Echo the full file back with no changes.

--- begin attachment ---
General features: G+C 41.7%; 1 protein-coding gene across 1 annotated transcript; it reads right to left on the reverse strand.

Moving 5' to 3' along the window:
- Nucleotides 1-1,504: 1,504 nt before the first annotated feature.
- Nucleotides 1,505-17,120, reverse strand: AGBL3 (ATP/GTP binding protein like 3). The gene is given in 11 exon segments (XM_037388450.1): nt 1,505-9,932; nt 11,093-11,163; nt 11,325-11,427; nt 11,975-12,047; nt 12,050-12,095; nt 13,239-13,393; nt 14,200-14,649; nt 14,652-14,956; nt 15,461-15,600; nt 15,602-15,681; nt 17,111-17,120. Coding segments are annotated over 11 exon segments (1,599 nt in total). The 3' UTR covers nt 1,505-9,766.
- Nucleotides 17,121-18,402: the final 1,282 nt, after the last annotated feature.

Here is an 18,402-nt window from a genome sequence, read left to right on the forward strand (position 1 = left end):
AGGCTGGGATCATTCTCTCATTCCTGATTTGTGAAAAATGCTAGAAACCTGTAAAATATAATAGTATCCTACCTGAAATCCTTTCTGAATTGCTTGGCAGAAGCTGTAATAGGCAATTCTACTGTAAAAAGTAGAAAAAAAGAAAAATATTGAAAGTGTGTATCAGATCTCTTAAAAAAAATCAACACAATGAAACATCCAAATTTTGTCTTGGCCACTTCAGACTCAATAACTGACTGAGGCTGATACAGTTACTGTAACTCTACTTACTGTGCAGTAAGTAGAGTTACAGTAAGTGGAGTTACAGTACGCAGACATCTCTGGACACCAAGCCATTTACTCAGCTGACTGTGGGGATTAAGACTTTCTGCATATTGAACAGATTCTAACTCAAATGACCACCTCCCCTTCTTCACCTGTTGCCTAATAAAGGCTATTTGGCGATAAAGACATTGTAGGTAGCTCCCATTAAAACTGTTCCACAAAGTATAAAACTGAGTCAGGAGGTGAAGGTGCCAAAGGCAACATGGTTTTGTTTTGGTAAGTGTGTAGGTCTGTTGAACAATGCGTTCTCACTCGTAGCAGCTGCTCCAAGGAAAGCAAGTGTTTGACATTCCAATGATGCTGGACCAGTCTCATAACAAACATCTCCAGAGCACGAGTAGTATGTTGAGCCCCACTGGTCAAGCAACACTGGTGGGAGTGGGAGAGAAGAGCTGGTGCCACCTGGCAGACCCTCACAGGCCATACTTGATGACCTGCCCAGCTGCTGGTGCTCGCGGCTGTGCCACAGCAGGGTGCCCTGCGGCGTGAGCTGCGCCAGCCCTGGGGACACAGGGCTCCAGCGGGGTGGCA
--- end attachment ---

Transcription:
General features: G+C 41.7%; 1 protein-coding gene across 1 annotated transcript; it reads right to left on the reverse strand.

Moving 5' to 3' along the window:
- Nucleotides 1-1,504: 1,504 nt before the first annotated feature.
- Nucleotides 1,505-17,120, reverse strand: AGBL3 (ATP/GTP binding protein like 3). The gene is given in 11 exon segments (XM_037388450.1): nt 1,505-9,932; nt 11,093-11,163; nt 11,325-11,427; nt 11,975-12,047; nt 12,050-12,095; nt 13,239-13,393; nt 14,200-14,649; nt 14,652-14,956; nt 15,461-15,600; nt 15,602-15,681; nt 17,111-17,120. Coding segments are annotated over 11 exon segments (1,599 nt in total). The 3' UTR covers nt 1,505-9,766.
- Nucleotides 17,121-18,402: the final 1,282 nt, after the last annotated feature.

Here is an 18,402-nt window from a genome sequence, read left to right on the forward strand (position 1 = left end):
AGGCTGGGATCATTCTCTCATTCCTGATTTGTGAAAAATGCTAGAAACCTGTAAAATATAATAGTATCCTACCTGAAATCCTTTCTGAATTGCTTGGCAGAAGCTGTAATAGGCAATTCTACTGTAAAAAGTAGAAAAAAAGAAAAATATTGAAAGTGTGTATCAGATCTCTTAAAAAAAATCAACACAATGAAACATCCAAATTTTGTCTTGGCCACTTCAGACTCAATAACTGACTGAGGCTGATACAGTTACTGTAACTCTACTTACTGTGCAGTAAGTAGAGTTACAGTAAGTGGAGTTACAGTACGCAGACATCTCTGGACACCAAGCCATTTACTCAGCTGACTGTGGGGATTAAGACTTTCTGCATATTGAACAGATTCTAACTCAAATGACCACCTCCCCTTCTTCACCTGTTGCCTAATAAAGGCTATTTGGCGATAAAGACATTGTAGGTAGCTCCCATTAAAACTGTTCCACAAAGTATAAAACTGAGTCAGGAGGTGAAGGTGCCAAAGGCAACATGGTTTTGTTTTGGTAAGTGTGTAGGTCTGTTGAACAATGCGTTCTCACTCGTAGCAGCTGCTCCAAGGAAAGCAAGTGTTTGACATTCCAATGATGCTGGACCAGTCTCATAACAAACATCTCCAGAGCACGAGTAGTATGTTGAGCCCCACTGGTCAAGCAACACTGGTGGGAGTGGGAGAGAAGAGCTGGTGCCACCTGGCAGACCCTCACAGGCCATACTTGATGACCTGCCCAGCTGCTGGTGCTCGCGGCTGTGCCACAGCAGGGTGCCCTGCGGCGTGAGCTGCGCCAGCCCTGGGGACACAGGGCTCCAGCGGGGTGGCA